in Frieze | 11 NOV 04
Featured in
Issue 87

Another Brick in the Wall

Six years ago the run-down Kingsdale School in south London was threatened with closure - until architects dRMM were invited to help with its regeneration; they later invited artist Joep van Lieshout to contribute to the scheme.

in Frieze | 11 NOV 04

When architect Alex de Rijke spoke last year at the Royal Society of Arts about his collaboration with Joep van Lieshout, it wasn’t a surprise to hear that van Lieshout’s contribution was to be a big dick. We’ve heard it all before: modular multi-women beds, gun-toting anarchists, the self-policing state – it makes a penis look like a pretty flaccid contribution. But de Rijke was referring to the regeneration of Kingsdale School in London’s East Dulwich, a failing, run-down secondary comprehensive designed in the 1950s by Leslie Martin, the architect of the Royal Festival Hall.
When new headmaster Steve Morrison arrived in 1998, an army of councillors and officials were pressing for the school’s closure. The Architecture Foundation’s innovative School Works approach was altogether different from the usual ‘let’s buy more books and computers’. Morrison resolved to change behaviour in the school by physically altering the environment – not a new idea, but one frequently lambasted today for being ‘old-skool’ Utopian. Yet really it’s just common sense. If our ability to alter the structures and space that surround us has no effect on the way people behave, does architecture not boil down to mere form-making, aesthetics and navel-gazing debate?
The great thing about the Kingsdale project is that it’s socially engaged. It began when a staircase was temporarily closed during routine maintenance work and Morrison noticed significant changes in pupil conduct. His ‘pie-in-the-sky’ idea (as most referred to it) to plough money into the building as a means of
producing results was pitched to the then Education Secretary, Estelle Morris, and eventually £12 million was squeezed from the coffers. An architectural competition was organized with the Architecture Foundation, School Works, and dRMM were appointed as architects.
dRMM resolved to ‘unlock the plan’ of the rectangular building. At its heart was two large uncovered courtyards, dead spaces used mainly as a short cut to the other side of the building. Movement around the school was via a circular route on each of the three floors, accessed by four staircases; there were no direct paths around the building. Half a day’s teaching was lost every day just getting classes from A to B. And that was for the pupils who stayed – many others slipped out during the resulting chaos.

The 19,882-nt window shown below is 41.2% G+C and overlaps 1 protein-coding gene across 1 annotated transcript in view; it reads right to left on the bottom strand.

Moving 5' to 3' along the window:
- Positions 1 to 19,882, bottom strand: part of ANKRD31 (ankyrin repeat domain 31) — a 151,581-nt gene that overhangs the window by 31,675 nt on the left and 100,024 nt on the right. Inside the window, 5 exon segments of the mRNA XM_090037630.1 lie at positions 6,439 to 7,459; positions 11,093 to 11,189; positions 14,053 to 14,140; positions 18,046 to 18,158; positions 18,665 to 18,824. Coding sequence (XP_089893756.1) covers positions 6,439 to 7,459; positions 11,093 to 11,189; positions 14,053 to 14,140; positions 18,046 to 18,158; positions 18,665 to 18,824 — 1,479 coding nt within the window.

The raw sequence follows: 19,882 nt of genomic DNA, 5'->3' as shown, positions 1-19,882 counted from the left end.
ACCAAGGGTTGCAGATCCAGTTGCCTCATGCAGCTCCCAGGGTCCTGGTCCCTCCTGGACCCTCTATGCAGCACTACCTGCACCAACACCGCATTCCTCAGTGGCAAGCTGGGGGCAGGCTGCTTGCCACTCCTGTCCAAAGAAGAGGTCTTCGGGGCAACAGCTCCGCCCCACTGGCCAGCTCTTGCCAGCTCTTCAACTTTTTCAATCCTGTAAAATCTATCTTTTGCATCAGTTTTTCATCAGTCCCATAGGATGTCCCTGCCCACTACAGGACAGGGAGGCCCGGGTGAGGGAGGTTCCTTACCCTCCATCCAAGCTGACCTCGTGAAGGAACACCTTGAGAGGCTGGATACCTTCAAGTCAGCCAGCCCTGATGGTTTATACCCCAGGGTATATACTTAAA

The architects proposed to ditch the existing hall and build another roof over the courtyard, comprising transparent air-filled pillows that now arch over the space, inflating and deflating to regulate sunlight and thereby heat. They have also replaced corridors with open walk-ways which run around the courtyard at first-floor level, and a bridge to provide direct access between stairs on each side of the building. The classrooms have also been altered. Head to the top floor and you can see what the place used to be like (works are still ongoing and should be completed by Christmas, with further plans to expand facilities next year – the school has amazingly been kept open throughout): a long corridor punctured by windowless doors, which allowed no visual connection to the classrooms, and with plenty of places for bullying and mischief.
Radical changes to the teaching spaces mean that Kingsdale plays out Jeremy Bentham’s idea of the Panopticon. Slit windows pierce the walls at different levels, allowing visual access both in and out of the classrooms at all times. This approach extends to the teachers’ offices – glazed rooms that bleed into the circulation space, enabling children to see staff and vice versa. It’s passive surveillance. The reanimated courtyard space is overlooked at any time by half the school, meaning that lunch (eaten in the courtyard) can now be overseen by one teacher, rather than being the quasi-military operation it was before. There’s no place to hide.
Except, perhaps, in the distorted geodesic dome at the courtyard’s heart. Enter the doors of the new auditorium and the rest of the school falls away. It’s in this sacred space that van Lieshout was able to have his wicked way. He designed a functional sculpture, a ‘cannon’, a cantilevered structure that works both as air duct and as lighting rig, removing the necessity for skywalks. It can be lowered and raised (to direct light to specific points), something that de Rijke interprets as having ‘odd sexual overtones, a controversial element to mix with a local authority and bureaucracy’. But once you see the structure it becomes clear it’s simply a good piece of design, attempting to work with dRMM’s space, which is impressive for its lack of internal columns. Van Lieshout declares that for him it was more of an architectural project than a piece of art; instead of being wantonly provocative, he’s been more concerned with how an artist can affect the design process. Kingsdale School has now been the top school in the borough for three consecutive years, and the number of pupils achieving the three highest grades has climbed from 11% to 42%.